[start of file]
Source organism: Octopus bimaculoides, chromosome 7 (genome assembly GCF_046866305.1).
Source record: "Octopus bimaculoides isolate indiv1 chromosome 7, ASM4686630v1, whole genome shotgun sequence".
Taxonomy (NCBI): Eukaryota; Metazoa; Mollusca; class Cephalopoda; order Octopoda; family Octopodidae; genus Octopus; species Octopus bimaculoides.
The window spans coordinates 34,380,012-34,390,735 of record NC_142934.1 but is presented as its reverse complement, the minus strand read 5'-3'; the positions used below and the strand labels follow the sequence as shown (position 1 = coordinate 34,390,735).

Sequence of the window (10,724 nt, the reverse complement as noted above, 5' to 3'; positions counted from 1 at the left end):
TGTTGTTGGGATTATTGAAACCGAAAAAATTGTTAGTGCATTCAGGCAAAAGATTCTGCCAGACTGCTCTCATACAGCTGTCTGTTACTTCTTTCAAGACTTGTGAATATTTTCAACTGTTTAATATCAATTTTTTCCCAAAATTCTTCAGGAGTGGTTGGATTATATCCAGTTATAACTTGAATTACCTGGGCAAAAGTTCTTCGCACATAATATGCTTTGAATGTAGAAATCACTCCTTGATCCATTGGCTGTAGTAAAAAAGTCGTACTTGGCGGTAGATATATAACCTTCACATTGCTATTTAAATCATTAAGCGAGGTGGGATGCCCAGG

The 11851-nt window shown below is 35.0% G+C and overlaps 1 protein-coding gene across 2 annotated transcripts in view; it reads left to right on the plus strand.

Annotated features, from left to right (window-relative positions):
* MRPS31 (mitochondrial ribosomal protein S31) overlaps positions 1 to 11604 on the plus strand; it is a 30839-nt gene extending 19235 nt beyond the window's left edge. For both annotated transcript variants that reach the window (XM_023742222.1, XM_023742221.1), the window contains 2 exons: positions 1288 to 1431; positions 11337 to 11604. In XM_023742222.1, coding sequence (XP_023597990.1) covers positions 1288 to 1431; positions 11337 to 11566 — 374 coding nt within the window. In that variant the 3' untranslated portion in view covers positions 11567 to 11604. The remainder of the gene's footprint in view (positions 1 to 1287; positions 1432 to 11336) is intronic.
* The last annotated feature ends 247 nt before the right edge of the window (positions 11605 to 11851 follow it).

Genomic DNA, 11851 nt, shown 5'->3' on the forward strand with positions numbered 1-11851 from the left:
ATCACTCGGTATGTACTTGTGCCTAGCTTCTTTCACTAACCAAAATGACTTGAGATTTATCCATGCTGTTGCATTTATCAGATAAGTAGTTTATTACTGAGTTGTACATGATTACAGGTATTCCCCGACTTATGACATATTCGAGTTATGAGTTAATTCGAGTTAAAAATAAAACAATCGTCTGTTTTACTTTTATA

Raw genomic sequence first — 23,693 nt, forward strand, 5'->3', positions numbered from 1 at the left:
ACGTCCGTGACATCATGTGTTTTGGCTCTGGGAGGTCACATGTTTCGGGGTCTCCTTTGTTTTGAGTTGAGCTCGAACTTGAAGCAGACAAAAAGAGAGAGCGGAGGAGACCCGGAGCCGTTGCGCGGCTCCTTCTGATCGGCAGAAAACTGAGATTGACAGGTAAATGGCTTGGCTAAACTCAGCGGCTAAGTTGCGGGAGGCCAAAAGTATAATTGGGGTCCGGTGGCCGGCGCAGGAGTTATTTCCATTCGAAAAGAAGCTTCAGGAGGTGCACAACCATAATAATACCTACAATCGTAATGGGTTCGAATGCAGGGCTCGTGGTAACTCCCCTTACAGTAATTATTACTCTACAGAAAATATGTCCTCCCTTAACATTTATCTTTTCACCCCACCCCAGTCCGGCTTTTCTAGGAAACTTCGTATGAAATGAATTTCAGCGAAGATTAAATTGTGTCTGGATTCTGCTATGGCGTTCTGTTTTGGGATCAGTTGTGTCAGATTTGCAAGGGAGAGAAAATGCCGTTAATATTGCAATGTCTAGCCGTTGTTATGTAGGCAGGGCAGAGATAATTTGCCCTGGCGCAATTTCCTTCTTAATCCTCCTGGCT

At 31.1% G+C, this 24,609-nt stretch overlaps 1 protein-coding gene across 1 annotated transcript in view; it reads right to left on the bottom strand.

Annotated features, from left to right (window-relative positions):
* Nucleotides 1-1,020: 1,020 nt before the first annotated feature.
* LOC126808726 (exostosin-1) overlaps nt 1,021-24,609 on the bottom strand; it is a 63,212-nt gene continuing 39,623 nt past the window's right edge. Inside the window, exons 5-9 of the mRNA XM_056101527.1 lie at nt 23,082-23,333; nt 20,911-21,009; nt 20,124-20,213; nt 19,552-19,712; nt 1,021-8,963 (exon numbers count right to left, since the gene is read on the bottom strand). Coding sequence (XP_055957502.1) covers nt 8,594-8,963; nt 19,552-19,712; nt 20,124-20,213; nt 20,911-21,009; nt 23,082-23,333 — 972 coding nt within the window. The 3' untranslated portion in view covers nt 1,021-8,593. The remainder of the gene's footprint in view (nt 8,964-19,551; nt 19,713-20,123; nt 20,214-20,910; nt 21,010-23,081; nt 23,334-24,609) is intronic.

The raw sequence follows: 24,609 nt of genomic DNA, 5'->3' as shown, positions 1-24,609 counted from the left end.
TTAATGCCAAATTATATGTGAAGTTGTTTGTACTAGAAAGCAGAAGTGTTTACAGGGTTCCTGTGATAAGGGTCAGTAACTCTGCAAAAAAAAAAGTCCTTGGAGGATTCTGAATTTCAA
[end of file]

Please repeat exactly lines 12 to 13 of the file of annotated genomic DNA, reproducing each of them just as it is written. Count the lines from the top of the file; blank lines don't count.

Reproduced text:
ATCACTCGGTATGTACTTGTGCCTAGCTTCTTTCACTAACCAAAATGACTTGAGATTTATCCATGCTGTTGCATTTATCAGATAAGTAGTTTATTACTGAGTTGTACATGATTACAGGTATTCCCCGACTTATGACATATTCGAGTTATGAGTTAATTCGAGTTAAAAATAAAACAATCGTCTGTTTTACTTTTATA

Raw genomic sequence first — 23,693 nt, forward strand, 5'->3', positions numbered from 1 at the left: